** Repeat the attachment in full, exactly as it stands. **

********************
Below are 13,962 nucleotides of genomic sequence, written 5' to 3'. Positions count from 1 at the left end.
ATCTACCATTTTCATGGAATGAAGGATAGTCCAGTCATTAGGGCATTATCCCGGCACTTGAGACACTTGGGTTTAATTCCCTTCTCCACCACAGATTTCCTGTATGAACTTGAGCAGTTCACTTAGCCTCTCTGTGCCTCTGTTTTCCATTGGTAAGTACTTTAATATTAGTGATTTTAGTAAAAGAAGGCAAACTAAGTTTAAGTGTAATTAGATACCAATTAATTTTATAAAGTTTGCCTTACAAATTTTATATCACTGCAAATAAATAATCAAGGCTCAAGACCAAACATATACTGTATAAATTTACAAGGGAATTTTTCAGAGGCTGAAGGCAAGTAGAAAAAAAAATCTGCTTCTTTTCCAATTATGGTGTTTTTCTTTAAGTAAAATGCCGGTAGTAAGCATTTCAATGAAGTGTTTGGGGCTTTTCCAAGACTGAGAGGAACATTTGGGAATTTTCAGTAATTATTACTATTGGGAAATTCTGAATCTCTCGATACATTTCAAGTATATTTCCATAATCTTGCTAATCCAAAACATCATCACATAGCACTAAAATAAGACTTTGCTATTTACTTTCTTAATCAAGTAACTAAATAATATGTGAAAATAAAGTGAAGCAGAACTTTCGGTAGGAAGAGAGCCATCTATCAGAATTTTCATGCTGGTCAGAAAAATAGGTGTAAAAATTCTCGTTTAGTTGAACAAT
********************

Below are 13,962 nucleotides of genomic sequence, written 5' to 3'. Positions count from 1 at the left end.
ATCTACCATTTTCATGGAATGAAGGATAGTCCAGTCATTAGGGCATTATCCCGGCACTTGAGACACTTGGGTTTAATTCCCTTCTCCACCACAGATTTCCTGTATGAACTTGAGCAGTTCACTTAGCCTCTCTGTGCCTCTGTTTTCCATTGGTAAGTACTTTAATATTAGTGATTTTAGTAAAAGAAGGCAAACTAAGTTTAAGTGTAATTAGATACCAATTAATTTTATAAAGTTTGCCTTACAAATTTTATATCACTGCAAATAAATAATCAAGGCTCAAGACCAAACATATACTGTATAAATTTACAAGGGAATTTTTCAGAGGCTGAAGGCAAGTAGAAAAAAAAATCTGCTTCTTTTCCAATTATGGTGTTTTTCTTTAAGTAAAATGCCGGTAGTAAGCATTTCAATGAAGTGTTTGGGGCTTTTCCAAGACTGAGAGGAACATTTGGGAATTTTCAGTAATTATTACTATTGGGAAATTCTGAATCTCTCGATACATTTCAAGTATATTTCCATAATCTTGCTAATCCAAAACATCATCACATAGCACTAAAATAAGACTTTGCTATTTACTTTCTTAATCAAGTAACTAAATAATATGTGAAAATAAAGTGAAGCAGAACTTTCGGTAGGAAGAGAGCCATCTATCAGAATTTTCATGCTGGTCAGAAAAATAGGTGTAAAAATTCTCGTTTAGTTGAACAAT